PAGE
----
8 lesser known home insurance facts: what you should know

Having home insurance can help keep you financially sound when disaster strikes. It covers damages to your abode, protects your belongings, and safeguards your liability — but there are more obscure areas of coverage you may not be aware of. That's why we've compiled a list of 8 lesser known (but nevertheless crucial) home insurance facts you should know about.

1. an insurer cannot cancel your home insurance policy without a good reason

If your policy has been active for more than 60 days, your insurer cannot legally cancel it, unless you fail to pay your premium, lie on your application, or commit fraud.

Your insurance company can, however, decide not to renew your policy — typically around the one-year anniversary of it's start date. In most states, a homeowners insurance company has to give at least 30 days' notice to the insured as well as an explanation for why the policy has been non-renewed.

If you receive a notice of non-renewal, don't fret! It doesn't necessarily mean you did anything wrong, nor does it mean you won't be able to find insurance elsewhere. It could be that coverage is simply no longer available in your region, or your property no longer fits your insurer's guidelines. In any case, there are options at your disposal and ways to bounce back if your home insurer decides not to renew your policy.

2. certain dog breeds can make it difficult to buy home insurance

No one knows how slobbery and cuddly your wolf-coyote hybrid is better than you. But you might run into complications when trying to find adequate homeowners coverage for your beloved pooch's breed.

The average homeowners insurance policy includes liability coverage for all household members, which is why insurance companies are on guard when it comes to particular dog breeds they're willing to insure — especially when you consider the fact that dog bites account for a third of all liability claims, each averaging $30,000. For this reason, most home insurers won't provide coverage if you have a pit bull or the aforesaid wolf hybrid. Other blacklisted breeds typically include:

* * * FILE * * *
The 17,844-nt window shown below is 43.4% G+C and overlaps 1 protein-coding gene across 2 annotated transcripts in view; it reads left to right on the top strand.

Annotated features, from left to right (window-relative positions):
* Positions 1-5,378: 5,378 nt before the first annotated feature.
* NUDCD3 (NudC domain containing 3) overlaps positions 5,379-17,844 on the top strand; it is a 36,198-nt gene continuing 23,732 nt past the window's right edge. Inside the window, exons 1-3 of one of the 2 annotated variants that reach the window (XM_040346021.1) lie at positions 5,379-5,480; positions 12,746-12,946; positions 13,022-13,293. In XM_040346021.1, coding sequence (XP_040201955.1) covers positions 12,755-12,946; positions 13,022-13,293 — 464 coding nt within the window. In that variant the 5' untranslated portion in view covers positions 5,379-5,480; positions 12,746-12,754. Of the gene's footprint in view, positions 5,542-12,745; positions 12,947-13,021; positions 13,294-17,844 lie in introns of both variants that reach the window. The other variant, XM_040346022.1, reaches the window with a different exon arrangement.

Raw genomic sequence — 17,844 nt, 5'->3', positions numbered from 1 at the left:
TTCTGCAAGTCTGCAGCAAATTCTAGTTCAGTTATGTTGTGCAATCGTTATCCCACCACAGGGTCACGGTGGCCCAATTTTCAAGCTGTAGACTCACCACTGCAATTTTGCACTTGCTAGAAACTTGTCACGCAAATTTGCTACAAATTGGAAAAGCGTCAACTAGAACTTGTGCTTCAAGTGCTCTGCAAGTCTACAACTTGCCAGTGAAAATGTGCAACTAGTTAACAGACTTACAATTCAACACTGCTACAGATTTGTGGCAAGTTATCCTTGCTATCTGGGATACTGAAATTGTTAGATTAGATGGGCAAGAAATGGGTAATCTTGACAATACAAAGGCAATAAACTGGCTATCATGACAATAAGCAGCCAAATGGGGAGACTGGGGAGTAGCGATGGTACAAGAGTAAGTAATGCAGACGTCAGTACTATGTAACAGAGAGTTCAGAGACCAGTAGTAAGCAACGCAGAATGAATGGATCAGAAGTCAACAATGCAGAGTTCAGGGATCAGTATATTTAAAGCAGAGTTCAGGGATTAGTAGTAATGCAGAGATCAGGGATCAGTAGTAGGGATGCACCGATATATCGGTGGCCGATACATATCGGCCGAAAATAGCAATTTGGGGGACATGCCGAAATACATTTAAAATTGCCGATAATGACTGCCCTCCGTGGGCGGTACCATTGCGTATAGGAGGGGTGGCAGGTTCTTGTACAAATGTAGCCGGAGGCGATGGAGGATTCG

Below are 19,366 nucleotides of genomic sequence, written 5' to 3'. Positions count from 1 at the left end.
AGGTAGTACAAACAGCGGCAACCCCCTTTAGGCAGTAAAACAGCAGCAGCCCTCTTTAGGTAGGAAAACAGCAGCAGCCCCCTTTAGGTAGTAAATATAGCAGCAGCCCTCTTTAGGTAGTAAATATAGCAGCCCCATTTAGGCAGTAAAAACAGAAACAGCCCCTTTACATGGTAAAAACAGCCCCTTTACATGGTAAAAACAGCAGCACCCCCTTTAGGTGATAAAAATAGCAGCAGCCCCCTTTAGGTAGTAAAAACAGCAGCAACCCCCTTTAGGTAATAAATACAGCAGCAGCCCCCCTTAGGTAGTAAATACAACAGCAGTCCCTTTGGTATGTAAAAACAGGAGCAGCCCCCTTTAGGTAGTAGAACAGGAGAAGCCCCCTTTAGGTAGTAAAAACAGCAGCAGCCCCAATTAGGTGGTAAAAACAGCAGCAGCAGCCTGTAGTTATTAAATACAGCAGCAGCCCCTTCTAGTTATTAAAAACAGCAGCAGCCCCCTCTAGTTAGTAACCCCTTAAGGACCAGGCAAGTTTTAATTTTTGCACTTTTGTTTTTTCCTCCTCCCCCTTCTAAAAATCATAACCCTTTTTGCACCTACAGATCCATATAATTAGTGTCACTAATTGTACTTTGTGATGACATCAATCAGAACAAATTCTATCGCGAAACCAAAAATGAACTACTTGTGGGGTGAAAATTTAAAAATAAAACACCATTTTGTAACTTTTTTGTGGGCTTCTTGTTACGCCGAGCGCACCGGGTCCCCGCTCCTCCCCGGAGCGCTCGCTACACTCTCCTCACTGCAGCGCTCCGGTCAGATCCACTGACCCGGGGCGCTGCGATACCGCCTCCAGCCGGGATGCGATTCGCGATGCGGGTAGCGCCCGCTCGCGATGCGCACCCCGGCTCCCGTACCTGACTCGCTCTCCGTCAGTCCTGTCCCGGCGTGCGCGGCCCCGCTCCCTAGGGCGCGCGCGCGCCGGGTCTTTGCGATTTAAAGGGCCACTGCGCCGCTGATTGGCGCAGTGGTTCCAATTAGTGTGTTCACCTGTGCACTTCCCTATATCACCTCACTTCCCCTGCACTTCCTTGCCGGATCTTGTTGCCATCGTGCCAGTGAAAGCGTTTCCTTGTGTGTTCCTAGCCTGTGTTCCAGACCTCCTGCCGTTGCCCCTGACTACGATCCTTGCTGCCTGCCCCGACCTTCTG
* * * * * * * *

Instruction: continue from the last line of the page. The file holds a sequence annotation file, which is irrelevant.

• Rottweilers
  • German Shepherds
  • Akitas
  • Staffordshire terriers
  • A cross-mix of any of the above breeds

Rules for how insurers can regard certain dog breeds vary by state. In Michigan, for instance, an insurance company cannot deny coverage based on your canine's breed alone, but you may see a higher premium.

3. your credit may have an influence on your premium

As you may already know, your credit history wields influence in various venues of your financial life — from apartment rentals to the interest rate on your leased car. But did you know it could also affect your home insurance premium?

Roughly 85 percent of home insurers use certain attributes of your credit score to create what is called a “credit-based insurance score” (CBI). That's because studies show a strong correlation between someone's financial risk and the likelihood that he or she will file a claim.

This isn't necessarily a bad thing though. According to the Property Casualty Insurers Association of America, studies have shown that most policyholders get a better deal when CBI scores are used to determine a premium since there's greater accuracy.

However, there are a few states, including California, Massachusetts, and Maryland, that prohibit insurance companies from factoring in credit history to set policy rates. If you live in a state where the practice is permitted, you have the right to obtain your score through LexisNexis, and learn how different factors were used to determine your policy rate.

4. your lender can restrict the size of your deductible

The deductible is the amount you agree to pay for a loss before your insurance coverage kicks in. Many homeowners try to earn savings on their premiums by raising their deductible. But mortgage lenders typically won't allow you to set your deductible at more than $1,200. That's because your lender has a stake in your property too, and should anything happen to it, they want to have the peace of mind (much like you do) that the necessary repairs will be covered.